The loan desk is the medium between the book and the borrower and since it is the aim of the library to develop the thought of its community, it is essential that the loan desk be awakened to the realization of the important mental contacts about it. 28
By 1926 Ulrich had been chief of the NYPL periodicals division for four years. In her remarks before the Periodical Round Table at the ALA fiftieth anniversary conference held in Philadelphia and Atlantic City in October, she discussed the "Future of Periodical Work." Ulrich stressed that magazines are a powerful factor in the diffusion of knowledge and have a tremendous influence upon the reading millions of the country, that magazines had changed greatly in the past fifty years, and finally that:
The public demand will soon force upon our attention the fact that libraries must provide a method adequate to the tremendous task of making immediately accessible the vast amount of material contained in current periodicals, and also that libraries must maintain a staff adequate to assist the research worker. The future of the large current periodical room lies in blending the aspect of a reference library and a general circulating library.29
Ulrich reiterated, and expanded upon, these remarks when she read a paper before a gathering of librarians of small libraries at the same conference. The full text of this address, "The Future of Periodical Work in Libraries," was published in the 15 December 1926 issue of Library Journal.30
Ulrich was to become a familiar figure at library meetings. At the June 1927 ALA Toronto conference, she spoke about "A Current Periodicals Room in a Metropolis" before the ALA Periodical Round Table, which she chaired in 1927 and 1928.31
By 1931 Ulrich had been chief of the NYPL periodicals division for nine years, and that year she served as acting chair of the ALA Periodicals Section.32 One of her earliest articles, however, did not appear in a professional library publication, but in one called Sales Management. In a 1931 article entitled "Executives Seek More Help from Business Papers," Ulrich describes the work of the periodicals division in meeting the mercurial needs of a very active business community, which relied heavily upon the library for current journal information. Ulrich states that "Today, about two-thirds of our patrons come for help in their work, and the trend is toward a still greater proportion of reading with a purpose." Half of the more than two thousand newer titles in the division, reported Ulrich, were in the fields of business and trade. These journals, according to Ulrich, were increasing not only in quantity but also in quality, and more specialized titles, such as titles devoted to plastics, were emerging.33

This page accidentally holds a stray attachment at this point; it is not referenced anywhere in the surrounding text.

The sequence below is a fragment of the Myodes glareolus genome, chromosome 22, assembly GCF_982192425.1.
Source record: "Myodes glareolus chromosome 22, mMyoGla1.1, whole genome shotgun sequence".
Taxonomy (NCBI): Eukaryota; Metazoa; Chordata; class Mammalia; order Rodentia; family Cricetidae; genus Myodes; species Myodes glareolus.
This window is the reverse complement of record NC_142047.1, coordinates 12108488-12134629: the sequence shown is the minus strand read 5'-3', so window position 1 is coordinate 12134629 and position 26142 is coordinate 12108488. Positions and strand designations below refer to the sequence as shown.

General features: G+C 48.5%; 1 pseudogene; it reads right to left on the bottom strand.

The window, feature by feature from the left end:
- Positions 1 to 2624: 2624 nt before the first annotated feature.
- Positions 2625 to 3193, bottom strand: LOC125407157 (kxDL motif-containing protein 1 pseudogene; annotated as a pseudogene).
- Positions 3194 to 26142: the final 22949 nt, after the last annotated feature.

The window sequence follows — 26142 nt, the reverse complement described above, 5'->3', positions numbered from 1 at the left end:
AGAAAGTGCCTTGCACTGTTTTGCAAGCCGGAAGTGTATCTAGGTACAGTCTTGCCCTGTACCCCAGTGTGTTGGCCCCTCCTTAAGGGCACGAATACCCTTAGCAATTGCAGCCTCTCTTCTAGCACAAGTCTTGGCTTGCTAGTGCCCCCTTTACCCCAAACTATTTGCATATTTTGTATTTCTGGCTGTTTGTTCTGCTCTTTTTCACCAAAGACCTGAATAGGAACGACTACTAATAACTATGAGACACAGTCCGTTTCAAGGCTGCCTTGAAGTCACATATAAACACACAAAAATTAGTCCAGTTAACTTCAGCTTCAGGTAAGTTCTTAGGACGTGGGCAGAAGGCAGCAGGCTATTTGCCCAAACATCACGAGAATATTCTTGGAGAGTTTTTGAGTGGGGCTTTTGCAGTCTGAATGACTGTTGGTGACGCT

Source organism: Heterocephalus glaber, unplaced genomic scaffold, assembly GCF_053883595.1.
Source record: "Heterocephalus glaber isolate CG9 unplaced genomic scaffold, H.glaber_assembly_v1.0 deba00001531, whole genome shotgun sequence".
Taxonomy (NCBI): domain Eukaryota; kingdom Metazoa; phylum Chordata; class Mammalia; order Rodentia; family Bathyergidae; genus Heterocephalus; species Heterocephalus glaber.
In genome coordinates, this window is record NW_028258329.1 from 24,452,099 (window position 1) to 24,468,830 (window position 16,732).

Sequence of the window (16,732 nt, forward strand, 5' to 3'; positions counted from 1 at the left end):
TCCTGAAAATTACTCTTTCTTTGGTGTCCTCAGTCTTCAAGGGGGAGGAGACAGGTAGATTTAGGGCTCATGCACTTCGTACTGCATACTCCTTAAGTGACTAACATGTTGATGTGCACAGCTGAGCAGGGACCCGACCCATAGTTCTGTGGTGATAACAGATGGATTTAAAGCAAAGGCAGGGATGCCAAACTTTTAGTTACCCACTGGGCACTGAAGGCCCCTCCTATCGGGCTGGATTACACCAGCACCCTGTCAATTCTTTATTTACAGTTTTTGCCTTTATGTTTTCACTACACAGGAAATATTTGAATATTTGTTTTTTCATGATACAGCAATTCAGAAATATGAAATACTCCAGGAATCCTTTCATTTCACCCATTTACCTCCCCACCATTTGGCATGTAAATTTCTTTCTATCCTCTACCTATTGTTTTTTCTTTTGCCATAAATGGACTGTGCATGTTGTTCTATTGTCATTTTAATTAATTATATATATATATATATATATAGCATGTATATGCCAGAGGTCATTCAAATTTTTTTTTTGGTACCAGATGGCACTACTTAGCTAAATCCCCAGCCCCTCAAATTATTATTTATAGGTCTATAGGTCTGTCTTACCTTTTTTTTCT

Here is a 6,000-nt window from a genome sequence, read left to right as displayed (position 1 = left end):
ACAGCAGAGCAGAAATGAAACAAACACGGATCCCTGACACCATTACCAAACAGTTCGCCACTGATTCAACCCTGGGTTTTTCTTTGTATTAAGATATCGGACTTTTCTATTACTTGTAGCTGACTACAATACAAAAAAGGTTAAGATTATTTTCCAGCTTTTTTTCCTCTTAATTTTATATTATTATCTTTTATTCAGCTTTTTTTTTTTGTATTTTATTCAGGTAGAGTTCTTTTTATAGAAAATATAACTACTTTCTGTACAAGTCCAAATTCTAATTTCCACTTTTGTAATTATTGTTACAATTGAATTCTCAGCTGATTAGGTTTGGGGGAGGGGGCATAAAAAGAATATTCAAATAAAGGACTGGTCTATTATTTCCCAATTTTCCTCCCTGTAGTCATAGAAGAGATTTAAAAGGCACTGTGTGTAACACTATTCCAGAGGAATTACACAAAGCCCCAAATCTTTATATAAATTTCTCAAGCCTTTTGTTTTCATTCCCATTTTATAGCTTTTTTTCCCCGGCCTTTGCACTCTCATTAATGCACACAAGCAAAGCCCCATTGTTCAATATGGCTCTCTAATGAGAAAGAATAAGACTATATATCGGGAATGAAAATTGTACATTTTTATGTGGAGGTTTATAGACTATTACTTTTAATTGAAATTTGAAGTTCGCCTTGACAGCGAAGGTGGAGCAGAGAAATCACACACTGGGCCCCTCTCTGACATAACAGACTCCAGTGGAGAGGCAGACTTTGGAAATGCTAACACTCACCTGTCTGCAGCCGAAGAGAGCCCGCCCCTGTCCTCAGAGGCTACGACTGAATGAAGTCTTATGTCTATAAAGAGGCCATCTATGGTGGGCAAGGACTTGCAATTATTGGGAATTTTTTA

The July 1935 issue of Library Journal contains an article written by Ulrich. Although the article deals with periodicals, it is directed, not to librarians, but to the publishers of periodicals. The title is "The Plea to Publishers of Periodicals," and the article calls for a uniformity of imprint information so that materials will be more accessible and easier to use for the library user as well as the librarian.34 Ulrich continued to be active in ALA and at this time was chair of the Joint Committee on Standardization of Periodicals, whose activities were reported in the September 1935 ALA Bulletin. It is reasonable to assume that Ulrich was concerned that publishers be fully cognizant of their responsibility to standardize reference data for periodicals.